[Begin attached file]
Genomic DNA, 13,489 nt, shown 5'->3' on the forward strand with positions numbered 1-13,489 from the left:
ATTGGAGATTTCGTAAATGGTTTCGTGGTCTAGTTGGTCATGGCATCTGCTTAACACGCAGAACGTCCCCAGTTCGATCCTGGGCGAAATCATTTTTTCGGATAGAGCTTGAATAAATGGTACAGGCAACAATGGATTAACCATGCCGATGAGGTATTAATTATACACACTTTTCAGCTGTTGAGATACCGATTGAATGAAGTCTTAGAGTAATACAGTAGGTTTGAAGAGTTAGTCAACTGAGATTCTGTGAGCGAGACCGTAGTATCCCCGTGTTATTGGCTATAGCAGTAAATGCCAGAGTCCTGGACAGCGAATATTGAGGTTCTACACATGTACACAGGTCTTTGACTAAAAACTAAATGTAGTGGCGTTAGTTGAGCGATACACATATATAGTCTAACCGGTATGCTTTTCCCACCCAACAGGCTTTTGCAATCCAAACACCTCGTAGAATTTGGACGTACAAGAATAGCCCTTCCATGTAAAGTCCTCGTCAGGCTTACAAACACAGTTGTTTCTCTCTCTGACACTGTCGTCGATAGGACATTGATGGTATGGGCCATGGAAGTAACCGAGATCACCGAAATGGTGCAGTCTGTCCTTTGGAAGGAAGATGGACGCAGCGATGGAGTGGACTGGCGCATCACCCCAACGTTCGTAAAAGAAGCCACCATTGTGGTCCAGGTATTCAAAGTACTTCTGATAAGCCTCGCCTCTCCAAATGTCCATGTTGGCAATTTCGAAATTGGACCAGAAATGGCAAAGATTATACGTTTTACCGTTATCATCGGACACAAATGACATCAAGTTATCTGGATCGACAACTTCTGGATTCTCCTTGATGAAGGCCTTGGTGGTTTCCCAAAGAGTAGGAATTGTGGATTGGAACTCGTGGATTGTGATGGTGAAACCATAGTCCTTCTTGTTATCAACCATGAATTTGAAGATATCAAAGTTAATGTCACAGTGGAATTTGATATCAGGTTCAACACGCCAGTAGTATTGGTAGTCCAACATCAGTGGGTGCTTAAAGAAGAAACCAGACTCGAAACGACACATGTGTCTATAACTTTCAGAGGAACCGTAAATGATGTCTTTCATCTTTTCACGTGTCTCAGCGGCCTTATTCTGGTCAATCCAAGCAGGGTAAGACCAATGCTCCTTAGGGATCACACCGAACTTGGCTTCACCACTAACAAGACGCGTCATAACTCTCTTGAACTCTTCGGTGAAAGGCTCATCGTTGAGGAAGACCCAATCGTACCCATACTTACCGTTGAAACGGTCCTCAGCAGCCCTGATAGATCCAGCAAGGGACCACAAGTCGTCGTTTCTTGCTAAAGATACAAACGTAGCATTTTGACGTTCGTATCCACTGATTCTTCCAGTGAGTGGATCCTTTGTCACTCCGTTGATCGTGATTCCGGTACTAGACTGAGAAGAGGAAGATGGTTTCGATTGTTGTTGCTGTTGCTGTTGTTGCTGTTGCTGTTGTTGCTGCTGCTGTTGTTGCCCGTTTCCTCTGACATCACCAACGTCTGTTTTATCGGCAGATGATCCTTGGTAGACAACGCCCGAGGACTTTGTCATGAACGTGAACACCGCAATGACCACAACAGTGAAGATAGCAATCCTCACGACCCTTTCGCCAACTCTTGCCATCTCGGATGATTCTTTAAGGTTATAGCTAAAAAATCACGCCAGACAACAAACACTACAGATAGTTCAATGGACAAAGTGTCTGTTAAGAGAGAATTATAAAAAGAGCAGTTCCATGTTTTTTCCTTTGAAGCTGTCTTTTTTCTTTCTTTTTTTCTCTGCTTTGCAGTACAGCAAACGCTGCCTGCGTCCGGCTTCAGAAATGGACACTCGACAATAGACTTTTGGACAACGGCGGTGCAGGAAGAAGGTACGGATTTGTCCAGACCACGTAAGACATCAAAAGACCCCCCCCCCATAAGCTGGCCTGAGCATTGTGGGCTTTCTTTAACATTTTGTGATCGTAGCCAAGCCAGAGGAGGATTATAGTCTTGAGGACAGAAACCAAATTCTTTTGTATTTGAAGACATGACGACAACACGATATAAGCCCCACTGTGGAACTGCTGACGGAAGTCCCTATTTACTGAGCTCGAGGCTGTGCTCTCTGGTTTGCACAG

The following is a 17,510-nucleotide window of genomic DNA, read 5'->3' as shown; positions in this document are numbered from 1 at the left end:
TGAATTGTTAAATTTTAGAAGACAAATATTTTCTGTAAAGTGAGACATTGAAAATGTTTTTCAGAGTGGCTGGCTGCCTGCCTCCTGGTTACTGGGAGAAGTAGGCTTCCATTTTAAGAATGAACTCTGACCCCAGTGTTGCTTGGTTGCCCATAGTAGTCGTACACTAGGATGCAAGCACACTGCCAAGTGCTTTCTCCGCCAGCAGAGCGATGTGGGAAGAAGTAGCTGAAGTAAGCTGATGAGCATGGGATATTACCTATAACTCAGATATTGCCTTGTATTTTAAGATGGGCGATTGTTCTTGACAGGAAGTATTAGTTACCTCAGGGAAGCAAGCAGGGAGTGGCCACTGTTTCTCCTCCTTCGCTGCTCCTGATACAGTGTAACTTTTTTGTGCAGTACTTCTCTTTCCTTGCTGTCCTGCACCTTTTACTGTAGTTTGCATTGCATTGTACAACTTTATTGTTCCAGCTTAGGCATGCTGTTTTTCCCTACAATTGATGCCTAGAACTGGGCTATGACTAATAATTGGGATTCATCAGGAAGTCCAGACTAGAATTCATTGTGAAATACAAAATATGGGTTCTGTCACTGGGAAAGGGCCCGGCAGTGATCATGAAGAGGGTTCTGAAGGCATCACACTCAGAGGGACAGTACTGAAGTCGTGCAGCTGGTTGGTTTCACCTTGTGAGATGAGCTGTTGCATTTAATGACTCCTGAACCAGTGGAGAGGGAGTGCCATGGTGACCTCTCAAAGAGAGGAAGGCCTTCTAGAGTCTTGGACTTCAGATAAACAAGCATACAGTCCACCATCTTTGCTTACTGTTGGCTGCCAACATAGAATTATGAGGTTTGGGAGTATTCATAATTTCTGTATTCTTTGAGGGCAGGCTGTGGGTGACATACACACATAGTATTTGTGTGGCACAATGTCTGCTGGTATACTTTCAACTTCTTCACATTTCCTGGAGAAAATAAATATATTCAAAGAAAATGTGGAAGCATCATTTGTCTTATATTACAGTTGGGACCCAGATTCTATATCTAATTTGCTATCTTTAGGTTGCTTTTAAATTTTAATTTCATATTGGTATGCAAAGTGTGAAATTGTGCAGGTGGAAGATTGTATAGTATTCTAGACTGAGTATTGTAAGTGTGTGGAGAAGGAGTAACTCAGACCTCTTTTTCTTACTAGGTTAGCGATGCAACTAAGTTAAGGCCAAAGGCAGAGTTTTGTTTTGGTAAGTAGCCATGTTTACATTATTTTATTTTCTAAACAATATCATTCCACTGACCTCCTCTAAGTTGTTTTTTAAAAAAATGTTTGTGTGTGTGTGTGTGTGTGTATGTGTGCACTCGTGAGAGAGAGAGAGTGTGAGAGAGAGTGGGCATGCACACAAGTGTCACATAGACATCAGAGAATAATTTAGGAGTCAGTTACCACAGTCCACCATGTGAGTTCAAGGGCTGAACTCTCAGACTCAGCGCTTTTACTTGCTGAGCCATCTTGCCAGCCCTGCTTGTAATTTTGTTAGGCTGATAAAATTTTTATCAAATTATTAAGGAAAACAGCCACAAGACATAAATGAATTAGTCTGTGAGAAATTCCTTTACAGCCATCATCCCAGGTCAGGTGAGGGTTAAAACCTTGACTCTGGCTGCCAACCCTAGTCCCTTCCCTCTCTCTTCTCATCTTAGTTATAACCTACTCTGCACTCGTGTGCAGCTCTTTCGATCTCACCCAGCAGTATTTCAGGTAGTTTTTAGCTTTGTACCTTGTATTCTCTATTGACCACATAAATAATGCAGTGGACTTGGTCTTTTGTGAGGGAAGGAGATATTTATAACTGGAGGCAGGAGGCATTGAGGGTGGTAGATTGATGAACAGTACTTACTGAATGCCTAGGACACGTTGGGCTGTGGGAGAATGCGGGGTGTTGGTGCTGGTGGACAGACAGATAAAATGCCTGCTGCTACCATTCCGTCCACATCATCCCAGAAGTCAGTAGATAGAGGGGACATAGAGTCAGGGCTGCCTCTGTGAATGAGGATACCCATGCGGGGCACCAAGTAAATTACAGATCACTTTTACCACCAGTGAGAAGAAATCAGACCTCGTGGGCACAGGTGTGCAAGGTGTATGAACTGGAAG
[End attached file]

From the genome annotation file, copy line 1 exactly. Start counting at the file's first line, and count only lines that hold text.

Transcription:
Genomic DNA, 13,489 nt, shown 5'->3' on the forward strand with positions numbered 1-13,489 from the left: